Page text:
Summer internship wrapup: Andrew Cabey, FSF sysadmin intern
With my summer internship coming to a close and new days on the horizon, I'd like to share about my experiences as a systems administration intern at the FSF. Over the last twelve weeks, I've been immersed in a professional environment where I've had the opportunity to face the challenges of communication and cooperation across teams, concentrations and organizations. I've worked with a unique group of people in a close-knit office environment, and I've been exposed first-hand to enterprise technologies. Finally, I've been given an incredible opportunity to take part in a long-term project and see the result of nearly 18 months of research and development.
The Free Software Foundation, as an organization founded on activism, fosters and empowers an activist culture across all domains. In this open atmosphere of free thought, the FSF creates a comfortable environment for its employees and attracts insightful, forward thinkers. It was a pleasure working with such a welcoming and passionate group of individuals.
I came into my internship with the broad focus of cyber-security. Since this is a "focus" that treads across nearly every aspect of technology, though, it was soon narrowed down to two primary goals, the encryption schema of the GNU server cluster and an audit of existing infrastructure. As a member of the systems administration team, I was exposed to a variety of new technologies, including a performant libvirt virtualization stack backed by a solid-state Ceph distributed storage cluster; a partially oxymoronic transparent and air-tight security model; and free software from the BIOS to the user interface. I am lucky to have been involved in the challenge that is building one of the first systems of such high-scale performance and security demands from entirely free software.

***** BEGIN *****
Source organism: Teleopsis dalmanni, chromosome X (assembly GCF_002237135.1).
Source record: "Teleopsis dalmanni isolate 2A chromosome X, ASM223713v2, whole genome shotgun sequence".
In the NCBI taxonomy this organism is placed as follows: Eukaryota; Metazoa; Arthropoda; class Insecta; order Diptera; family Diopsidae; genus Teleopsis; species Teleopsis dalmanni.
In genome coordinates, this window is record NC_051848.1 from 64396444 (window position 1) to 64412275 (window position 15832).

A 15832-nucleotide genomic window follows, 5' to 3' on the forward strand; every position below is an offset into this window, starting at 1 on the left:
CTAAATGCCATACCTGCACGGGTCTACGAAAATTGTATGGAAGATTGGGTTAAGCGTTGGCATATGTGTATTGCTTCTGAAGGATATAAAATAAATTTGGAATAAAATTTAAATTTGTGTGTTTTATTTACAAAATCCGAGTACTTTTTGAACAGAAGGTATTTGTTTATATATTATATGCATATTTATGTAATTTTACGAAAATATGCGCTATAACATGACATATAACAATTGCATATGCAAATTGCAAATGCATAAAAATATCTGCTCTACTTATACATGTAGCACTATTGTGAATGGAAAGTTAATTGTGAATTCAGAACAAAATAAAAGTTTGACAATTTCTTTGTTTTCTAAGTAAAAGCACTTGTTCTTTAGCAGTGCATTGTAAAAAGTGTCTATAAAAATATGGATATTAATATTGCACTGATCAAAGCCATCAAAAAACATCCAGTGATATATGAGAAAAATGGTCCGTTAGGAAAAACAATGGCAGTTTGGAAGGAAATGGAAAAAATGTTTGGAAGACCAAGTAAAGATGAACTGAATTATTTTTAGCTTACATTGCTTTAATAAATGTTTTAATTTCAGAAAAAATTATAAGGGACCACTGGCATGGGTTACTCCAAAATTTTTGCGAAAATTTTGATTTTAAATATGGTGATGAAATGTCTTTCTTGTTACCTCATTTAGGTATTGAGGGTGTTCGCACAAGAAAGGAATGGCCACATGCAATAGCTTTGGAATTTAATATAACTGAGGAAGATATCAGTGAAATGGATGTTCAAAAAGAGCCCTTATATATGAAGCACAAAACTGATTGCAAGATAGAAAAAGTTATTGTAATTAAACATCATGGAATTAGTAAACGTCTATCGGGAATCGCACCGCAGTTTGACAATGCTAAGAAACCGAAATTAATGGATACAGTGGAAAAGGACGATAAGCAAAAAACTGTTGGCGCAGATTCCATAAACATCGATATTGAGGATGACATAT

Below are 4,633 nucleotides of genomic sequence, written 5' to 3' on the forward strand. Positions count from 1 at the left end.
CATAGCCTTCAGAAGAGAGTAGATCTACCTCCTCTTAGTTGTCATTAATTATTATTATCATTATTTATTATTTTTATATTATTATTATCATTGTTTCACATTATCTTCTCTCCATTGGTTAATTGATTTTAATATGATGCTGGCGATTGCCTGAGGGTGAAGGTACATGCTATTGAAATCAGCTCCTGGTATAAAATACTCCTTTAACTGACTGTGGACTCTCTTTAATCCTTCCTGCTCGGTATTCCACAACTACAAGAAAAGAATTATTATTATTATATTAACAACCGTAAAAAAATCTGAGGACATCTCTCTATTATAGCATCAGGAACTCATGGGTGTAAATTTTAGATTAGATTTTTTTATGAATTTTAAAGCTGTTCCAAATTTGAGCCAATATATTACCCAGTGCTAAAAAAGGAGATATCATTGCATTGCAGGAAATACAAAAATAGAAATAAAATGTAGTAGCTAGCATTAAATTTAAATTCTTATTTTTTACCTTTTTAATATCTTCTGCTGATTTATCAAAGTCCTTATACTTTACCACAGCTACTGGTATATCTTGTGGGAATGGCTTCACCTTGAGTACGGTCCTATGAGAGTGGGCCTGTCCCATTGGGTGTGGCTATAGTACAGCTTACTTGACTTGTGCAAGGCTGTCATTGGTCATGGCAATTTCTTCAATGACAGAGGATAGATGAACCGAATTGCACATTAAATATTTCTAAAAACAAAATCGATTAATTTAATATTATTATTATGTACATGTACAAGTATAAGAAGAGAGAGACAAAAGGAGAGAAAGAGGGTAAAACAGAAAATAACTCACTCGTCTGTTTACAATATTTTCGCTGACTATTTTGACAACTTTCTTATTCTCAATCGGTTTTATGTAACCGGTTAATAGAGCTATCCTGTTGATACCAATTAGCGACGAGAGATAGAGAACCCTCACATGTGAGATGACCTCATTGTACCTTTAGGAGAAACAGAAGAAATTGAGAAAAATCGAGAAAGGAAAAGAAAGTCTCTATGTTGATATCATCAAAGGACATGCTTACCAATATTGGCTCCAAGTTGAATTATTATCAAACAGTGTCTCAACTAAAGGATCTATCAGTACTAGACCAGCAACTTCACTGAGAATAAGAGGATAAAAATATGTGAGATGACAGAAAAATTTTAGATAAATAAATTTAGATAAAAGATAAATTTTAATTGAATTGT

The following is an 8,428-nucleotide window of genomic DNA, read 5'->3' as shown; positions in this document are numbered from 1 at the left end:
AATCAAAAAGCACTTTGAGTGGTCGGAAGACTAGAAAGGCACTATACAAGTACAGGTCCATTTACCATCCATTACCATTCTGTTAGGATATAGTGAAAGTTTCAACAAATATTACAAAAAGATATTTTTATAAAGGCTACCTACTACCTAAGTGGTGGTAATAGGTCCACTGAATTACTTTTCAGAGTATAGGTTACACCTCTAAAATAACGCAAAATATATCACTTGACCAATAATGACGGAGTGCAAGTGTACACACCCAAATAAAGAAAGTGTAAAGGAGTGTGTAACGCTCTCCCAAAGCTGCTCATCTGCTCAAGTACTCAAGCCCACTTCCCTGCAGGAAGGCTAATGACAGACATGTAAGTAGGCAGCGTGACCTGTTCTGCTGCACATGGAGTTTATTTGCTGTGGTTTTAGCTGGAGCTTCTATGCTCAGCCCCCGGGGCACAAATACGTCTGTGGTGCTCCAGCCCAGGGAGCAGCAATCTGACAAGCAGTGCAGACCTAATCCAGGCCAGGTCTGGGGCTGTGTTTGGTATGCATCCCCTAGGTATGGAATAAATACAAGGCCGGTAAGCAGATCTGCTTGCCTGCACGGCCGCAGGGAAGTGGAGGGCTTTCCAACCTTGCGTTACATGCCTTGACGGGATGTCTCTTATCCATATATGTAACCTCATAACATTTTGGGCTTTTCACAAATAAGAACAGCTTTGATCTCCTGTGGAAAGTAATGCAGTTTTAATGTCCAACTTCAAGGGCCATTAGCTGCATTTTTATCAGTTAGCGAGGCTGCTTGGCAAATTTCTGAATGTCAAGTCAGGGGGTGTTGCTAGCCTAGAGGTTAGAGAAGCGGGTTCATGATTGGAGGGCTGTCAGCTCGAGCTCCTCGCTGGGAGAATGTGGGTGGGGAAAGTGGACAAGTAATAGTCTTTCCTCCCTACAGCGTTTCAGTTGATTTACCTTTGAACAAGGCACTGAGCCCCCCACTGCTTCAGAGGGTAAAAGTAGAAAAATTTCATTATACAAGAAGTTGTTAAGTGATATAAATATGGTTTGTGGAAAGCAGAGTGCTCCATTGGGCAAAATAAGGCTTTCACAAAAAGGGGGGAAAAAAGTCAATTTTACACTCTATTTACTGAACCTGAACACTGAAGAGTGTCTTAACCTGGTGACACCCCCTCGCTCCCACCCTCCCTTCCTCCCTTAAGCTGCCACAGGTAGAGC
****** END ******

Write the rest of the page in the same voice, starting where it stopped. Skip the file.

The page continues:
Having set ambitious timeline goals early on, I was soon faced with the reality of seemingly unending technical and logistical challenges to overcome: one of the surprises I faced in my internship was how easily time can slip away, whether through unforeseen difficulties or through sunk-cost expenditure. While struggling to make progress is frustrating, this has taught me an important lesson in project planning and management, and I am privileged to have seen the project's finale in deployment.
During my time here, I helped in the design of the GNU server stack's encryption schema, and I wrote tools to benchmark the performance of this system. I also contributed to free software security projects, and then used these tools to conduct an audit of deployed FSF services.
I would like to give a special thanks to Ruben, Ian, and Andrew for having taken their time over the past three months to act as mentors for no benefit but my own; their technical expertise and dedication to the FSF is thoroughly appreciated.
Going forward, I will be in Boston studying computer science and cyber-operations at Northeastern University. If you want to contact me, you can find me on freenode as acabey, or if you prefer email I can be reached at firstname.lastname@example.org with GPG key fingerprint A320 41B2 D62F 34DB 505F 84DF A843 2CD3 6C24 E504.